Home » Blog » Planting Seeds of Hope (Even Though Its Easier Not to Have Hope)

Planting Seeds of Hope (Even Though Its Easier Not to Have Hope)

By Rabbi Amy Scheinerman (originally published as Planting Seeds of Hope: Let Them Bloom, by Mekor Chaim, JFNA)

Lying on his back atop his doghouse, Snoopy gazes at the sky and bemoans, “Yesterday I was a dog. Today I’m a dog. Tomorrow I’ll probably still be a dog. Sigh! There’s so little hope for advancement.” Curiously, Snoopy doesn’t shut out all possibility of hope: “so little hope” suggests there is some.

Overwhelming change and events can generate gratitude and hope, or despair and hopelessness. The Israelites, despite a spectacular and public redemption, go the latter route.

As Pharaoh drew near, the Israelites caught sight of the Egyptians advancing upon them. Greatly frightened, the Israelites cried out to the Lord.

they said to Moses, “Was it for want of graves in Egypt that you brought us to die in the wilderness! What have you done to us, taking us out of Egypt? Is this not the very thing we told you in Egypt, saying, ‘Let us be, and we will serve the Egyptians, for it is better for us to serve the Egyptians than to die in the wilderness’?” (Exodus 14:10-12)

The Israelites are gripped by fear (“greatly frightened”), certain that they are doomed (“it is better for us to serve the Egyptians than to die in the wilderness”), and looking for someone to blame for their predicament (“What have you done to us, taking us out of Egypt?”).

Where is their hope for the future? We might expect that redemption at the Reed Sea was an enormous mikveh that transforms them from slaves to free people and would thus attune them to mikveh-Yisrael. Yet the midrash[1] describes: Reuven then said to Shimon: “In Egypt we had clay, and now in the sea again clay. In Egypt we had mortar and bricks, and now in the sea again mortar and bricks.” Perhaps their inability to appreciate the miracles God wrought in Egypt precludes their ability to feel hopeful about the future.

Gratitude is a powerful drug. When it courses through our souls it ignites hope for the future. I write this in the immediate aftermath of Hurricane Sandy. The devastation is horrifying. Yet many victims appear before TV cameras to their gratitude to be alive, coupled with their hopes to rebuild.

Gratitude fuels hope, but it is not always sufficient. Many of us need to ground hope in empirical evidence: we need to know that what we would hope for is possible. Tradition comes to the rescue. Pesach reminds us to hope for redemption: if it happened once, it can happen again.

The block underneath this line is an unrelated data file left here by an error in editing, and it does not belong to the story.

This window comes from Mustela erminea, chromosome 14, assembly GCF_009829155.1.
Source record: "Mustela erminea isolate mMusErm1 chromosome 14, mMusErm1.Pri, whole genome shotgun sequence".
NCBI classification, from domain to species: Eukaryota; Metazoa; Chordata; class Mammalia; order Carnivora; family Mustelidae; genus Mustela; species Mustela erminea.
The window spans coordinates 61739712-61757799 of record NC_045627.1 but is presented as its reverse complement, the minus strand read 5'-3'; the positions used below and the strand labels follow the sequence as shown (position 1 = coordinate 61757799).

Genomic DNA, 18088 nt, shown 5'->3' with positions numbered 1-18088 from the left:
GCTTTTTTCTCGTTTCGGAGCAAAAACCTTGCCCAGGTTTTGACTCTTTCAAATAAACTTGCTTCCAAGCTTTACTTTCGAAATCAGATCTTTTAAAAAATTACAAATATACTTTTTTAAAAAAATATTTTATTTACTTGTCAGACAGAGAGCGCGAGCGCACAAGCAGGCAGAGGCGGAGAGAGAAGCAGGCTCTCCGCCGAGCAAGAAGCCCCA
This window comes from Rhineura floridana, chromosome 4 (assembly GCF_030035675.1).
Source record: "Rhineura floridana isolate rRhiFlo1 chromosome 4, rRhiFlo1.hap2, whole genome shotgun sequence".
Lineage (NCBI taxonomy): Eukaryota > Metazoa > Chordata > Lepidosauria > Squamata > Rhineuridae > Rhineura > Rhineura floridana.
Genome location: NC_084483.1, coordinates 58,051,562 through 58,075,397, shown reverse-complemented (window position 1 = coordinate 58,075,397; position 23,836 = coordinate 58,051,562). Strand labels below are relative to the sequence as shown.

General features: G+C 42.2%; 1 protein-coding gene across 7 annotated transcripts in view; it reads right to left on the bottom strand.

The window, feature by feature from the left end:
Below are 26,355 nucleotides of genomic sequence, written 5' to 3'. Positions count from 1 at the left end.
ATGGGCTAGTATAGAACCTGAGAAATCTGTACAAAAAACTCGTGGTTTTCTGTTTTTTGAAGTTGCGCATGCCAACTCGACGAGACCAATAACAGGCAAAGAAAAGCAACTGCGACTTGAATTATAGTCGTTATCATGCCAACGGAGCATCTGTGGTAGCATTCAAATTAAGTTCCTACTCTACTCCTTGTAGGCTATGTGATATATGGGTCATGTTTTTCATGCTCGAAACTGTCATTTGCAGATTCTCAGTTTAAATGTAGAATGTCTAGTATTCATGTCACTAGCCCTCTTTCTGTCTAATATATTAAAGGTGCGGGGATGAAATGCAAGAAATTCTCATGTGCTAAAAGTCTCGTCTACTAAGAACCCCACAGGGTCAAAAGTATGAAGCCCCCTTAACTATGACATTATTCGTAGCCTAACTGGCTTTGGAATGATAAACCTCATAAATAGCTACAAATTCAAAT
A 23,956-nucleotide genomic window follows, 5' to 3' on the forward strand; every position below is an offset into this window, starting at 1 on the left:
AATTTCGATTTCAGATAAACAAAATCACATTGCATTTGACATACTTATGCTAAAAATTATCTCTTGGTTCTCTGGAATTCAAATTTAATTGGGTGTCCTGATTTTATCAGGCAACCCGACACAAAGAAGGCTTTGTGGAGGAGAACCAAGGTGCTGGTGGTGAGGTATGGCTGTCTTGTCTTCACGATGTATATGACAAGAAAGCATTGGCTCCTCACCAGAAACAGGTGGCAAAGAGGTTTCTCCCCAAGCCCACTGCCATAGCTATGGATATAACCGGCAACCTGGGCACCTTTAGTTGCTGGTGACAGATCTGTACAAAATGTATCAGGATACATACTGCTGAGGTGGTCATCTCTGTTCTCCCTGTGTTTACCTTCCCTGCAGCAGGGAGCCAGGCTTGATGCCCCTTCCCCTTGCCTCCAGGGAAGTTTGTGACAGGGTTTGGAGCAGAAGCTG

But what if you regard the Exodus as religious legend, and not history? It is said that King Louis XIV of France asked Blaise Pascal to provide proof of God’s existence. Pascal responded, “Why the Jews, your Majesty, the Jews!” On countless occasions, we have been redeemed from degradation and deprivation. Our amazing survival over the centuries supplies reason to hope. So, too, in our personal lives, we have seen people brought from the depth of addiction, depression, disability, calamity and illness, and go on to lead meaningful lives. This reality is reflected in our sacred stories: As R. Yehudah ha-Nasi approached death, his maid hoped for his peaceful passing. Amidst devastation, Job hoped for wisdom.

I work with hospice patients. You would think someone close to death would have no reason to hope, but they all do. They hope their children and grandchildren will remember them and grow up to be successful, contributing members of society. They hope their loved ones will forge and maintain close and loving relationships with one another. They hope to be remembered for blessing.

The nasty irony of hope is that the worse things are and the more you need it but the harder it is to hold on to. Viktor Frankl wrote: “In a last violent protest against the hopelessness of imminent death, I sensed my spirit piercing through the enveloping gloom. I felt it transcend that hopeless, meaningless world, and from somewhere I heard a victorious ‘Yes’ in answer to my question of the existence of an ultimate purpose.”[2]

So it is hope that makes it possible for all of us to actually face everything. As Rabbis we can help people find seeds of hope to plant. With caring and compassion, we can tenderly nurture the emergent sapling of hope. After all, are we not here to heal one another? What better healing balm than hope.

[1] Shemot Rabbah 24:1.
[2] Viktor Frankl, Man’s Search for Meaning.

Leave a Reply

Your email address will not be published. Required fields are marked *